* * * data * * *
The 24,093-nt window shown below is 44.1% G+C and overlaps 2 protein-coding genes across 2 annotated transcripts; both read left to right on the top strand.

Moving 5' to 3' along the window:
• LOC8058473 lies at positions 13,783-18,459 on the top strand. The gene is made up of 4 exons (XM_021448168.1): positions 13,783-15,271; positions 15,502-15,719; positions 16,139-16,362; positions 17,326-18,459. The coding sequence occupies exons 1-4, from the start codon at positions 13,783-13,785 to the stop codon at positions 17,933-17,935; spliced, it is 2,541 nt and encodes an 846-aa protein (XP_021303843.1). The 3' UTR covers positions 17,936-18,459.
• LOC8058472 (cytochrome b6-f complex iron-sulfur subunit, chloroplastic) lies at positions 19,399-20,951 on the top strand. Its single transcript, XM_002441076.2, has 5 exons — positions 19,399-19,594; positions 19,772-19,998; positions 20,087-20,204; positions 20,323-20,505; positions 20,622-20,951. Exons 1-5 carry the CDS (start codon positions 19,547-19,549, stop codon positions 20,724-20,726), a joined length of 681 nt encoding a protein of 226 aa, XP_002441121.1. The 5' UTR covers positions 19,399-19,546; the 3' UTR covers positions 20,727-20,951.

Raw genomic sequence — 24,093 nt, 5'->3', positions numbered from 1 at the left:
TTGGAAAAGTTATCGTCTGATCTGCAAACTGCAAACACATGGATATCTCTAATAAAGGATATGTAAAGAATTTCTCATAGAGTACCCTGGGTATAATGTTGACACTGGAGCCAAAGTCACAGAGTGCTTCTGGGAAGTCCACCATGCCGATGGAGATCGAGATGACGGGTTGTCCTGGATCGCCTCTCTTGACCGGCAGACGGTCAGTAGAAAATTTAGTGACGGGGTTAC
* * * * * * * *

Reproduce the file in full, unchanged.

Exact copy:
The 24,093-nt window shown below is 44.1% G+C and overlaps 2 protein-coding genes across 2 annotated transcripts; both read left to right on the top strand.

Moving 5' to 3' along the window:
• LOC8058473 lies at positions 13,783-18,459 on the top strand. The gene is made up of 4 exons (XM_021448168.1): positions 13,783-15,271; positions 15,502-15,719; positions 16,139-16,362; positions 17,326-18,459. The coding sequence occupies exons 1-4, from the start codon at positions 13,783-13,785 to the stop codon at positions 17,933-17,935; spliced, it is 2,541 nt and encodes an 846-aa protein (XP_021303843.1). The 3' UTR covers positions 17,936-18,459.
• LOC8058472 (cytochrome b6-f complex iron-sulfur subunit, chloroplastic) lies at positions 19,399-20,951 on the top strand. Its single transcript, XM_002441076.2, has 5 exons — positions 19,399-19,594; positions 19,772-19,998; positions 20,087-20,204; positions 20,323-20,505; positions 20,622-20,951. Exons 1-5 carry the CDS (start codon positions 19,547-19,549, stop codon positions 20,724-20,726), a joined length of 681 nt encoding a protein of 226 aa, XP_002441121.1. The 5' UTR covers positions 19,399-19,546; the 3' UTR covers positions 20,727-20,951.

Raw genomic sequence — 24,093 nt, 5'->3', positions numbered from 1 at the left:
TTGGAAAAGTTATCGTCTGATCTGCAAACTGCAAACACATGGATATCTCTAATAAAGGATATGTAAAGAATTTCTCATAGAGTACCCTGGGTATAATGTTGACACTGGAGCCAAAGTCACAGAGTGCTTCTGGGAAGTCCACCATGCCGATGGAGATCGAGATGACGGGTTGTCCTGGATCGCCTCTCTTGACCGGCAGACGGTCAGTAGAAAATTTAGTGACGGGGTTAC